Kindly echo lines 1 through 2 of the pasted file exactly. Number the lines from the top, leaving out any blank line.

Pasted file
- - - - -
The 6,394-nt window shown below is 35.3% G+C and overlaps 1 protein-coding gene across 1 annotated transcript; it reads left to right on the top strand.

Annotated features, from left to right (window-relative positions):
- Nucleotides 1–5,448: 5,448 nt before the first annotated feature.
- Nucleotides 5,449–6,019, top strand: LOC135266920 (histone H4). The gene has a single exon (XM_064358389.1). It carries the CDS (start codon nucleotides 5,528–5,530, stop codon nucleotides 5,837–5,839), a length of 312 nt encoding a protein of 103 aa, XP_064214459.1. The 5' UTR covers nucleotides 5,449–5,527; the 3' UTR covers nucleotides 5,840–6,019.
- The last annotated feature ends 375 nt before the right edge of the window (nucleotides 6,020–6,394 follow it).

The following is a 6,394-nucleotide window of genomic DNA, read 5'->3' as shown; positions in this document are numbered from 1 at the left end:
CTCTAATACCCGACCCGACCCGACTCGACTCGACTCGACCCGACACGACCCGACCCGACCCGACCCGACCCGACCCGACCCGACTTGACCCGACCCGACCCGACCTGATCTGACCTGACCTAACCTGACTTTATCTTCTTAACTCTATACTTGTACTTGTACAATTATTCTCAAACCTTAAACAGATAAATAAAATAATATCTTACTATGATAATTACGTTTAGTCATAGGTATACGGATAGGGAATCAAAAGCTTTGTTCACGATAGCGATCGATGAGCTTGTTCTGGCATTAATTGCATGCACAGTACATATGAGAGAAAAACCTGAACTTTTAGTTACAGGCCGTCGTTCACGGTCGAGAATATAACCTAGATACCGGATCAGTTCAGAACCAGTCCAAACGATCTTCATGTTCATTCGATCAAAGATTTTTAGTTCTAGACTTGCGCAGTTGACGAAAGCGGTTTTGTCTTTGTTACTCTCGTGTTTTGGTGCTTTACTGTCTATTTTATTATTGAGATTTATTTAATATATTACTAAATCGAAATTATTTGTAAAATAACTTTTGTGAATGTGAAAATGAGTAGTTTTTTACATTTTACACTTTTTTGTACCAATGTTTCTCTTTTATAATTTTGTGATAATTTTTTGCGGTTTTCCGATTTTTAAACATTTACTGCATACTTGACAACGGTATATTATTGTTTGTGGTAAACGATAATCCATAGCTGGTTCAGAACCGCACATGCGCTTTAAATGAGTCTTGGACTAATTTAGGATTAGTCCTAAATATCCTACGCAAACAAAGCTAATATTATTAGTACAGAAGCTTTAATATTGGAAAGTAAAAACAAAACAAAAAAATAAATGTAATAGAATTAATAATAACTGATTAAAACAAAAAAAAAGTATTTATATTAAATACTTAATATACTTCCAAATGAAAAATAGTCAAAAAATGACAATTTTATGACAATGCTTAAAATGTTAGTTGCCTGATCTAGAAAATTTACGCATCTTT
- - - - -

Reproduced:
The 6,394-nt window shown below is 35.3% G+C and overlaps 1 protein-coding gene across 1 annotated transcript; it reads left to right on the top strand.

Annotated features, from left to right (window-relative positions):